About this paper

Appears in:
Pages: 1087-1096
Publication year: 2018
ISBN: 978-84-697-9480-7
ISSN: 2340-1079
doi: 10.21125/inted.2018.0148

Conference name: 12th International Technology, Education and Development Conference
Dates: 5-7 March, 2018
Location: Valencia, Spain


S.L. Birchley

Toyo Gakuen University (JAPAN)
Entrepreneurship education - assisting students in developing an intentionality towards being entrepreneurial- is gaining traction in Japanese business education circles. For the purposes of this study, entrepreneurship education is considered to be a set of activities relating to curriculum, research, and engagement with industry, both inside and outside the institution that seeks to develop an entrepreneurial mindset in individuals. Each program or course has various learning objectives, materials, topics, pedagogies, and instructors, yet little research has been conducted into these programs in Japan, the effectiveness of entrepreneurship education, and entrepreneurial behaviours.

This research provides an overview of the current state of entrepreneurship education in Japan as a first step towards comparing and contrasting Japanese entrepreneurship education with other parts of the world. As part of a government-funded research project on Japanese entrepreneurs, the long term goal of this research is focused on understanding the mindset of international entrepreneurs, seeking out conceptualizations of entrepreneurship in business education, and sharing examples of best and forward-looking practice in higher education. At the conclusion of the three-year study the researchers intend to provide recommendations to inform practitioners and policy makers.

Entrepreneurship education in Japan is primarily delivered through course work in classes such as Corporate Management, Intellectual Property and Strategy, an Introduction to Venture Companies, and the Need for and Methods of Marketing. Content is explored through activities that encourage students to engage in business planning exercises and business performance analysis methods. Less than 20% of entrepreneurship classes include courses on business etiquette and in the past, none were found to teach professional skills such as soft skills and communication (METI, 2009). Although there are many classroom activities and practical content, such as the creation of a business plan, the Ministry of Economy, Trade and Industry ascertain that the content that is directly linked to actual entrepreneurial activity is presumed to be small. They list four points that need to be addressed for entrepreneurship education to be more successful:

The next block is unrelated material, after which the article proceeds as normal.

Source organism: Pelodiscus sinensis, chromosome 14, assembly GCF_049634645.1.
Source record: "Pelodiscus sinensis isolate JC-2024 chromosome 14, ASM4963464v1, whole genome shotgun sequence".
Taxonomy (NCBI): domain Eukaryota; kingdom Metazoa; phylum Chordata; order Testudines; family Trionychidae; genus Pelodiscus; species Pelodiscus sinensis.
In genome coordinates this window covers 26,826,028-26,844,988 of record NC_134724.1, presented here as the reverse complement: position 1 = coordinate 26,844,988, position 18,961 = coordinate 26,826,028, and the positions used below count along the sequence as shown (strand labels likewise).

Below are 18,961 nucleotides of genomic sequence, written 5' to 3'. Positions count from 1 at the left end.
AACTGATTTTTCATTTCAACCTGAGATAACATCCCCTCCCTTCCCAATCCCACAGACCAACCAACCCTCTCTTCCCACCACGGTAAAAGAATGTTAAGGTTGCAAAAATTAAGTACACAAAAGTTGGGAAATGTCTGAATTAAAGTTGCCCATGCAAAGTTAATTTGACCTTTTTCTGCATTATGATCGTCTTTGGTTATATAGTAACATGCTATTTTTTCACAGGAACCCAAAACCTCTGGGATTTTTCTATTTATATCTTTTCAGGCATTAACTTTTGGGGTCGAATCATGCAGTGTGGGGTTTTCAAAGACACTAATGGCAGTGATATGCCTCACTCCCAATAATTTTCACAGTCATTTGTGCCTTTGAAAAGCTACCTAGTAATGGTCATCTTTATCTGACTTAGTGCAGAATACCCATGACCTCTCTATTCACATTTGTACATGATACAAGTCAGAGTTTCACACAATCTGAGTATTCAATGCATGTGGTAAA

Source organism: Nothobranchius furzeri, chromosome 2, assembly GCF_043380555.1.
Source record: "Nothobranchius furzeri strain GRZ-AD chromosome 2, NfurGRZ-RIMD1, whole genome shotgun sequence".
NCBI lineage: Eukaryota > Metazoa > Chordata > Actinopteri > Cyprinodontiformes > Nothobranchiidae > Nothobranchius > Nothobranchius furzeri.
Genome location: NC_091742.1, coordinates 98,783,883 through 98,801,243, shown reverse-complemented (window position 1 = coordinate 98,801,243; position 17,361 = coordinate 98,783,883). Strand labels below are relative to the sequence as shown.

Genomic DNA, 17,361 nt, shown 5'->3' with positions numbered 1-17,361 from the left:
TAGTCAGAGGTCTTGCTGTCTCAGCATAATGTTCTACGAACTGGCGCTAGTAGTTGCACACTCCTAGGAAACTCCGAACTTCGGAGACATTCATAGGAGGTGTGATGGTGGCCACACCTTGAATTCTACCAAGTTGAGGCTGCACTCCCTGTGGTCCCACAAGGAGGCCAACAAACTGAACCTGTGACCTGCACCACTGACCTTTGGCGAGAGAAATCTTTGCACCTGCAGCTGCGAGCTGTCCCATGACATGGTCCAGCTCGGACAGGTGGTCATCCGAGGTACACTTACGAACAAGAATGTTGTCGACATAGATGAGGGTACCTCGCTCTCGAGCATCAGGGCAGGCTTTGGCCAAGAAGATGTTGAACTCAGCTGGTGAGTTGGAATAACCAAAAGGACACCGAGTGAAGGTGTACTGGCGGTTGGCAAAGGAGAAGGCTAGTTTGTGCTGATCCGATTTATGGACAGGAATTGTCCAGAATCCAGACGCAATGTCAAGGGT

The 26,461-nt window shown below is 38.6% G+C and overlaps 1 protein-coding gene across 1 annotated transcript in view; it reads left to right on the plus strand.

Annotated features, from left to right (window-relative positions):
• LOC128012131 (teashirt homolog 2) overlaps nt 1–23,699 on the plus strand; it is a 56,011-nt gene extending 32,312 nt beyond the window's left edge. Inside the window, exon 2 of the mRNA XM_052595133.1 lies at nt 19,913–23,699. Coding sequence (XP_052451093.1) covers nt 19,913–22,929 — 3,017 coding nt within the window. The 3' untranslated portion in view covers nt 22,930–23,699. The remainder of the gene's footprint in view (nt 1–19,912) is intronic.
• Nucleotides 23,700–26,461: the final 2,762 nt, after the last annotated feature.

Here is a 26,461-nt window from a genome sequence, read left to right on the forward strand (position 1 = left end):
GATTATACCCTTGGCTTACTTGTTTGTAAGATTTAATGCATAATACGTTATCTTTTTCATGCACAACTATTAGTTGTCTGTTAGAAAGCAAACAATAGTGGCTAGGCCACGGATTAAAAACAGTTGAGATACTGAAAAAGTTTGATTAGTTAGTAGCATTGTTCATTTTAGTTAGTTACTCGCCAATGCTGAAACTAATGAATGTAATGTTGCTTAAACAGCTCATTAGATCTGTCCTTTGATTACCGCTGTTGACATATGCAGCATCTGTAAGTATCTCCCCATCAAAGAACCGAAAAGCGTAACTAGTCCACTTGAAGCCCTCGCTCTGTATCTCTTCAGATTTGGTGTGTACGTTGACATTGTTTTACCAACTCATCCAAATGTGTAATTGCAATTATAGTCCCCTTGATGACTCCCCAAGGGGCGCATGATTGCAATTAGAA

the purpose of entrepreneurship education is not always clear;
there is a link between theory and practice;
universities are not taking full advantage of external human resources, as a result they build insufficient relationships with real industry;
cooperation with external organizations of the region is not sufficiently advanced.

This presentation argues that there is an additional issue to be addressed, that of how to develop entrepreneurs who can function outside Japan - those that become self-initiated expatriate entrepreneurs - and only by engaging with colleagues in education and industry in a wider context can business educators better understand how to develop their entrepreneurship education curriculums.
author = {Birchley, S.L.},
series = {12th International Technology, Education and Development Conference},
booktitle = {INTED2018 Proceedings},
isbn = {978-84-697-9480-7},
issn = {2340-1079},
doi = {10.21125/inted.2018.0148},
url = {http://dx.doi.org/10.21125/inted.2018.0148},
publisher = {IATED},
location = {Valencia, Spain},
month = {5-7 March, 2018},
year = {2018},
pages = {1087-1096}}
AU - S.L. Birchley
SN - 978-84-697-9480-7/2340-1079
DO - 10.21125/inted.2018.0148
PY - 2018
Y1 - 5-7 March, 2018
CI - Valencia, Spain
JO - 12th International Technology, Education and Development Conference
JA - INTED2018 Proceedings
SP - 1087
EP - 1096
ER -
S.L. Birchley (2018) EXPLORING ENTREPRENEURSHIP EDUCATION IN JAPAN, INTED2018 Proceedings, pp. 1087-1096.